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Much in common between UK and Arab protests, says Cambridge academic


London: The call by British protesters to transform Trafalgar Square in London into Cairo’s Tahrir Square acknowledges that the struggles in the Middle East and those gathering momentum in Britain “share a profound connection,” according to a Cambridge University academic.

“Both are movements of the disempowered many against the small groups of wealthy elites who run our world, often in charmed collusion,” says Priyamvada Gopal, whose research interests include colonial and post-colonial literature.

“It is simplistic to assume that protests in the west and the Middle East are fundamentally different because ‘they’ are fighting ‘blood-soaked’ despots while ‘we’, after all, live in liberal democracies.

Student activists, joining Saturday’s mass march against government cuts, said they are seeking to copy protests in the Middle East and North Africa, by making Trafalgar Square the focal point of 24-hour sit-ins and rallies this weekend.

Gopal, who lectures at Cambridge University’s Faculty of English, said claims all young Arabs only want free elections is “untrue” and were a generation seeking to “redeem the full promise of freedom from colonialism, which was never only about getting rid of western rule.”

“Those calling on protesters in the west to look east actually have it right. The extraordinary levels of social and economic vulnerability impacting ordinary people from the American midwest to the Middle East have shared origins in the global concentration of wealth and power in fewer hands,” she said.

“It is time to dispense with the myth that only western capitalism can teach the world to be free and to turn instead to those people who are drawing on the anti-colonial struggles in their national histories to fight for dignity and justice.”

The academic contributes to the teaching and supervision of postgraduate students at Cambridge in such masters’ courses as English Studies: Criticism and Culture.

In an article published on the Guardian’s Comment is Free website, she argued that if imperialism once played itself out across racial and geographical lines, it is now a “global economic system which affects us all, albeit in different ways by exploiting labour, expropriating and privatising resources, concentrating profits and institutionalising inequality.”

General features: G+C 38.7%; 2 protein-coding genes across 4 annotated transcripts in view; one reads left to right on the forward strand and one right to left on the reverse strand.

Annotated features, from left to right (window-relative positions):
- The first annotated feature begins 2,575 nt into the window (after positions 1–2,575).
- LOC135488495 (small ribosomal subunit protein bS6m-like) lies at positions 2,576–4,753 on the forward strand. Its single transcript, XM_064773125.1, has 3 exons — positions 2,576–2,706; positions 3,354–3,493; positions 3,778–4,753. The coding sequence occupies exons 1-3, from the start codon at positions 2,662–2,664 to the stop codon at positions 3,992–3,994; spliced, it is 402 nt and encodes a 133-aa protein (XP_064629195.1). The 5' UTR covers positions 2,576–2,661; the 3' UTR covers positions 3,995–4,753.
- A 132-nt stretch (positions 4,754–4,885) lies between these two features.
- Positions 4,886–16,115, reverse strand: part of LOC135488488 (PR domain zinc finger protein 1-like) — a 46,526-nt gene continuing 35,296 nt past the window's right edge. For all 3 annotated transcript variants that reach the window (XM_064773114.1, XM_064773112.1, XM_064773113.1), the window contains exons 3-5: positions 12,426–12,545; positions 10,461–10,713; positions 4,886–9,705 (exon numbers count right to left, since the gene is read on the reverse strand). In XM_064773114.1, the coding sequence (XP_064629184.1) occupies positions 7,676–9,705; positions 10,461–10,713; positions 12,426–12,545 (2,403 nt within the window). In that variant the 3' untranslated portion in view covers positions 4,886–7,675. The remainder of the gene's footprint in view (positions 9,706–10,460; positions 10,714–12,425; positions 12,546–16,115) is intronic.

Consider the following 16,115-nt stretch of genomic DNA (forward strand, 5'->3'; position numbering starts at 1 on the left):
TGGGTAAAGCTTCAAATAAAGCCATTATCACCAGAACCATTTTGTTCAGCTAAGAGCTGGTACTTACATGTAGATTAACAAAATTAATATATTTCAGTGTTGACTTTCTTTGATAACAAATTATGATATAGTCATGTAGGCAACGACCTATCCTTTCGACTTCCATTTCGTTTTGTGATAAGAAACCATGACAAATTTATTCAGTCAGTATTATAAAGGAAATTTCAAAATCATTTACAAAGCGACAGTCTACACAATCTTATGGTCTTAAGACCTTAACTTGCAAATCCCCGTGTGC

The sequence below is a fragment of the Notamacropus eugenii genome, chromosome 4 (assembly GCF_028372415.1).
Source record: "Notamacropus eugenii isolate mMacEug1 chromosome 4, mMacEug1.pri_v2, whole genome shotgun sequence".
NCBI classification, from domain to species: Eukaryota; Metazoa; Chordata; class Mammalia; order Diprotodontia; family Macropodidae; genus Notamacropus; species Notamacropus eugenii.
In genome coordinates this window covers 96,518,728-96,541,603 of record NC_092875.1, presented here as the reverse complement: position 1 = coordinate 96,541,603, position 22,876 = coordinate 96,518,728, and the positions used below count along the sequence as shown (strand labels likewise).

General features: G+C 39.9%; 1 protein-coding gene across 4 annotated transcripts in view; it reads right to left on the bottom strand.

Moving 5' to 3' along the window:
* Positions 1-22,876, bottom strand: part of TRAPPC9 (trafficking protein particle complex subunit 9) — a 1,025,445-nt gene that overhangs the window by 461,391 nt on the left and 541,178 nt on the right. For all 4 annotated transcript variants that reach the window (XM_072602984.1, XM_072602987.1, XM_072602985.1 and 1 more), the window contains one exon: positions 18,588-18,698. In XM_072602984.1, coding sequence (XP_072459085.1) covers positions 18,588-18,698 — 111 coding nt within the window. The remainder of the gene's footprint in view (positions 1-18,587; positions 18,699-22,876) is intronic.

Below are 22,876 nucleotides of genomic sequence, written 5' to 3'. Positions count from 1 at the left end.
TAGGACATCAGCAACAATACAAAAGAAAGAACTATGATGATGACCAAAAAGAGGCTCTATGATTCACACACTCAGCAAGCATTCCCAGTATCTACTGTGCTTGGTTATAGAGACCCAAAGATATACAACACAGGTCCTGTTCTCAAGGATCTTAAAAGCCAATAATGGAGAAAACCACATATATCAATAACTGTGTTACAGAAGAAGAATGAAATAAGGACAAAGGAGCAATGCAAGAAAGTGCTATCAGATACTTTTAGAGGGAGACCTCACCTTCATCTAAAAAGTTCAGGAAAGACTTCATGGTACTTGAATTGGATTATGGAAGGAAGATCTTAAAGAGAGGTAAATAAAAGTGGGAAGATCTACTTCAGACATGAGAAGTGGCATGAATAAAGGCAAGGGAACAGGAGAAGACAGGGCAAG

“What unites the interdependent ruling elites of Britain and Bahrain is the priority they give to the entitlement of the few at the expense of the many, often embodied by dodgy business deals,” Gopal said as an example.

In the West, she said, ballot boxes were provided but “elected representatives feel free to ignore mass demonstrations and work against the general wellbeing, deploying lies and hysteria where necessary.”

“It is perfectly possible to crush collective demands, push millions into unemployment and deprive people of fair wages and benefits while adhering to democratic letter if not spirit.”

“Both capitalist democracies and dictatorships use political means to concentrate wealth, power and privilege. In Britain and the US, the right to fight corporate power collectively – and effectively – through unions is under ongoing attack,” Gopal said.

“In Britain, the state uses demonisation, brute force and disproportionate punishment to contain mass demonstrations and talks of making some peaceful means illegal.”

She argued that turning Trafalgar into Tahrir was sharing vision and taking ownership of our societies “against the increasing absolutism of corporate power and privilege, wherever it manifests.”

“This not about the ‘us’ of the west versus the ‘them’ of the Middle East, but that more fundamental clash between the barbarism of economic plutocracy and the civilisation of social justice.”